Are you one of those business owners who is always going around looking for trouble?
That’s a good thing.
Customer service can have many different faces, from a paid strategy call to a text message in the middle of the night, and everything in between. Fielding issues with a client might not be at the top of our list of fun things to do, but they are necessary to maintaining that great relationship you have with your customer.
A few years ago, I attended a training given by a business consultant named Neil Godin (no relation to Seth that I’m aware of :-). Neil coined the phrase “looking for trouble” as a customer service best practice. It basically means contacting all your current clients and asking them a simple question: “How’s it going? Are you happy with our service? Any problems?” Ok that’s 3 questions but you get the idea. The best answer you can hope form ironically, is “Yes, there are problems!”
Now, the client might have problems that he/she doesn’t even connect with you. Let’s say you’re their accountant and their problem is they can’t keep their books straight. Do you know a bookkeeper who can help? As a web designer, I hear about problems from my clients ranging from computer issues (try updating to the latest OS), too much back and forth with email for appointments (use Calendly.com), Facebook account was hacked (sorry, can’t help with that one), and just general business issues like where to look for more clients.
I’m always amazed when I ask those questions because people are generally thrilled to have someone ask it. What they tell you may have nothing to do with you, but they may appreciate a listening ear. If they do have a problem specifically with something they either think is related to your service, or they know is related to your service, it’s great that you’re there getting ahead of it rather than waiting for their frustrations to boil over and they finally contact you.
If you want to be strategic about it, you can schedule consultations every so often and charge for them or bundle them into a monthly fee. But if you’re not concerned about reaching out on email or even having a quick “catch up” call to show them you are available and willing to be of any assistance you can, it can go a long way toward strengthening your customer relationships.
I have clients who have been with me for years (so many years that I don’t even want to say how many!) But just to give you the idea, quite a few have been with me for 10+ years. How does that happen? Basically from being there for them when they need help, being responsive, and “looking for trouble” every so often, even if I’m not strictly speaking being paid for the time and effort.
Some of the benefits of looking for trouble:
– you can be a hero on the spot if you can fix an issue they are having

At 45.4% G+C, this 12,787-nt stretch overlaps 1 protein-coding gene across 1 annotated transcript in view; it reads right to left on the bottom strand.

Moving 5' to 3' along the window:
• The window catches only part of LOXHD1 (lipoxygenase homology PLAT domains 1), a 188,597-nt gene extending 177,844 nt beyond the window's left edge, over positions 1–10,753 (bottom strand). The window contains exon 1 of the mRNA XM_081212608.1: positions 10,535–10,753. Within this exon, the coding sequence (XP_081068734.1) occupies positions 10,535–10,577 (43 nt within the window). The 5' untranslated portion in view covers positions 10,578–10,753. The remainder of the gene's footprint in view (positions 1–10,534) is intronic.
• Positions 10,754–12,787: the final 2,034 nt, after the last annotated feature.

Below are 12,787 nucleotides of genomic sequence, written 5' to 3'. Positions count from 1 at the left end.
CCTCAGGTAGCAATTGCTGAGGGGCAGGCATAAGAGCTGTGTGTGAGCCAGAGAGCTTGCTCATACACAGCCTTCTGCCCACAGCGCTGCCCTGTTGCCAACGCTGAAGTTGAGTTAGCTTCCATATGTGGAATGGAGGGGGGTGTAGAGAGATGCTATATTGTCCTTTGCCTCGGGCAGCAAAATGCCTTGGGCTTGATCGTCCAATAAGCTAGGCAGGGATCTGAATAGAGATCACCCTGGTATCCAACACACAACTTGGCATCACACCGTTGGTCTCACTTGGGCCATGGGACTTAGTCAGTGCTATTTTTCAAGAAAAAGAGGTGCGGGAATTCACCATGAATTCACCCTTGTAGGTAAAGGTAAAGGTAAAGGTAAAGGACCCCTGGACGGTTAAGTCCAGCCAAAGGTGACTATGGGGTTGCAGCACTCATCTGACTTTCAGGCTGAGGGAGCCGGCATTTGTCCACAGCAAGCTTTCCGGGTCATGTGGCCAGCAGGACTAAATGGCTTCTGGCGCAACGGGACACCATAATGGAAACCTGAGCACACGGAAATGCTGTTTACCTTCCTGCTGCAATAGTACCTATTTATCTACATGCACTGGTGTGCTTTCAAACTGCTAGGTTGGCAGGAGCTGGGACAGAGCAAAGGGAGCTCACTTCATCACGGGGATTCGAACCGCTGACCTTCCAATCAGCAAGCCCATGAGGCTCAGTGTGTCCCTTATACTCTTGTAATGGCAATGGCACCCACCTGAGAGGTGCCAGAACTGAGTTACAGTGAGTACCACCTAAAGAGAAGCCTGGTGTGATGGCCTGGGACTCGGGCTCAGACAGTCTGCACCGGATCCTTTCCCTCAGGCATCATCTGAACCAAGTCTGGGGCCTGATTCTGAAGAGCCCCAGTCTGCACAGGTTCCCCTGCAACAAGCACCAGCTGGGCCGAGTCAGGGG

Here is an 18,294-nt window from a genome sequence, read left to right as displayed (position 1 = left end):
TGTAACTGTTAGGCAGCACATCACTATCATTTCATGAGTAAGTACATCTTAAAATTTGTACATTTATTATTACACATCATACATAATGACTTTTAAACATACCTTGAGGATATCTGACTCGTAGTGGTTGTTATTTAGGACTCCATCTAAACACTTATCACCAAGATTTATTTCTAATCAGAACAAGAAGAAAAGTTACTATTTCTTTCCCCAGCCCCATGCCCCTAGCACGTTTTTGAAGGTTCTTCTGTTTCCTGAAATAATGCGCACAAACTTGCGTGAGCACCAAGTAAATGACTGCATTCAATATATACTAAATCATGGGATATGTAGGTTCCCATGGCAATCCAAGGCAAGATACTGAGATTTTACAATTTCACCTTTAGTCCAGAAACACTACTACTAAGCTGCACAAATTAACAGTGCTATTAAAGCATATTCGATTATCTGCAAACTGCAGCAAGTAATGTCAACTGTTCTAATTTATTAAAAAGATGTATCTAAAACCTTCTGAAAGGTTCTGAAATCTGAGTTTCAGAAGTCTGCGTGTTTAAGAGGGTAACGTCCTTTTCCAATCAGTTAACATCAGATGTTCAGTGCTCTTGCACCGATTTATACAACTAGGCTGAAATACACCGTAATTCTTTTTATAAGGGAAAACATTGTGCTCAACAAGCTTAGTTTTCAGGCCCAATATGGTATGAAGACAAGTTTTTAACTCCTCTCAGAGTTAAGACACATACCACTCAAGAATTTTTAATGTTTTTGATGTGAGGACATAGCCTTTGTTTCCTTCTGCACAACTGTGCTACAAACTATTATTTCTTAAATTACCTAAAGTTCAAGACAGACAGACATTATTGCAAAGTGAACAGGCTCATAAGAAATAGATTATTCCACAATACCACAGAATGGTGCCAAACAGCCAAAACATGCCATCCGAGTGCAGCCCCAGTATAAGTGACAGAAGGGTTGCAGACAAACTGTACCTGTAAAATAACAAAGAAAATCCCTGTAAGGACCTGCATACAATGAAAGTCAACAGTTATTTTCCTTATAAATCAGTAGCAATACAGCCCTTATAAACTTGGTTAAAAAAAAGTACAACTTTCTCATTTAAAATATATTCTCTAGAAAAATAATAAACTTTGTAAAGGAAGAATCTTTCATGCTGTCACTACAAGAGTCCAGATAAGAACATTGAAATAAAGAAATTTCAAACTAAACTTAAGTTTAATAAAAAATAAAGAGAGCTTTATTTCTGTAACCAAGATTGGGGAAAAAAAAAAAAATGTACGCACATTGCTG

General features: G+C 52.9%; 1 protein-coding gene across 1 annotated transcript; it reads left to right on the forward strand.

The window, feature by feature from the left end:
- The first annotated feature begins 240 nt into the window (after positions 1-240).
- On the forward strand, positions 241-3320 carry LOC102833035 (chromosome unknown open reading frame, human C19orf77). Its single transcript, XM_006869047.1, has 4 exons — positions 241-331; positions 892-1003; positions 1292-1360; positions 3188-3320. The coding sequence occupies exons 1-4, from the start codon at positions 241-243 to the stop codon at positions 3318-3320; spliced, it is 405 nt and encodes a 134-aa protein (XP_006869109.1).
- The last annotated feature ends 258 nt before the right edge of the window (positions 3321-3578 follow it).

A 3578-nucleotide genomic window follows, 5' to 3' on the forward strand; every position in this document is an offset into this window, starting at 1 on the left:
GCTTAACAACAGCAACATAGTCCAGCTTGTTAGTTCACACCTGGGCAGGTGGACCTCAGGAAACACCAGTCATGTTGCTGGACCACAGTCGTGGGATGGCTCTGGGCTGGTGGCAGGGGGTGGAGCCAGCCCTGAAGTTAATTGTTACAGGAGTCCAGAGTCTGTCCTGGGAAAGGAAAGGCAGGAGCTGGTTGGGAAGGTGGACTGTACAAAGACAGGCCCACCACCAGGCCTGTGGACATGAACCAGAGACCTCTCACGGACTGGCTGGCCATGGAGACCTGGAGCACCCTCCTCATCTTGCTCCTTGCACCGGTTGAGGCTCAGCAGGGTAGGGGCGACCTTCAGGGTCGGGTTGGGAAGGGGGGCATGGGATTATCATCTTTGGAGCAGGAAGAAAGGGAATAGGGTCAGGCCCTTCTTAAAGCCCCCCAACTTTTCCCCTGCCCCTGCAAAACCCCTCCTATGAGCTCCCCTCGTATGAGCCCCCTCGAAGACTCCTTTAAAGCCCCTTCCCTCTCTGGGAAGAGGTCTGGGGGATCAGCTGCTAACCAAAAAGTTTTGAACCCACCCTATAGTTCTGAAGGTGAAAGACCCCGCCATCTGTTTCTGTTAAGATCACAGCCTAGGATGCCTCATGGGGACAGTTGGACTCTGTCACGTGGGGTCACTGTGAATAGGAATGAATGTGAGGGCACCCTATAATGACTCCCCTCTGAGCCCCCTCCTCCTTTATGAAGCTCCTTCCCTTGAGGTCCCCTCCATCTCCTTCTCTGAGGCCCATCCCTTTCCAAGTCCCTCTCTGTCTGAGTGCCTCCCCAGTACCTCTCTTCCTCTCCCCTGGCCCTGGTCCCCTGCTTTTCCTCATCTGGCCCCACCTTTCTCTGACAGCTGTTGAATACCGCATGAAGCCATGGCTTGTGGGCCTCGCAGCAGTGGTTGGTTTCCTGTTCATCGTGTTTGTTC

– you strengthen your relationship
– you show the client you care (strengthening the relationship)
– you can find out what their current issues are which can spark an idea for a new solution or service you can offer
– you’re creating a huge amount of good will which could translate into reviews or referrals
I’m not talking about a newsletter blast to everyone on your list. I’m talking about reaching out personally via email (no bcc: ). If you want each email to say the same thing and just copy and paste, that’s ok, but I think you’ll find once you start, you’ll want to include a few details that you know about each person. Not as a tactic, but just simply because you’re interested. Does this person love to swim? Do they travel a lot? What I’m saying is be yourself as you enquire. Depending on how many clients you want to reach out to, the whole thing should take less than an hour.
Recently I reached out to a long-term client to see how things were going. She told me still loves her website after 3 years and gets almost all her clients from it, and business is booming.
Here’s an example of the “looking for trouble” outreach that Neil cited in his training and that kind of sums it up:
A carpet installation company had installed a wall to wall carpet in an elderly lady’s home. The company was a client of Neil and had been advised to go looking for trouble. They called this woman and asked how was she enjoying her new carpet. The lady began to weep on the phone. “What’s wrong?” said the representative. “It’s the wrong color!” said the woman. “Oh no, we installed the wrong color??” The company rep was horrified that this could happen. “No!” said the woman. “I picked the wrong color!”
She had picked a color she thought would be beautiful to look at all through her home, but once it was in, she realized she had made a terrible mistake and was sick about it.
What to do? The carpet installer ripped the whole thing out and gave her a new color, which she loved. The amount of good will created in a situation like that is incalculable.
Another learning for the carpet company: Hire a design consultant to work with customers as part of the service to make sure that doesn’t happen again.
Try to make room to look for trouble in the next month or two. You might be surprised at the benefits.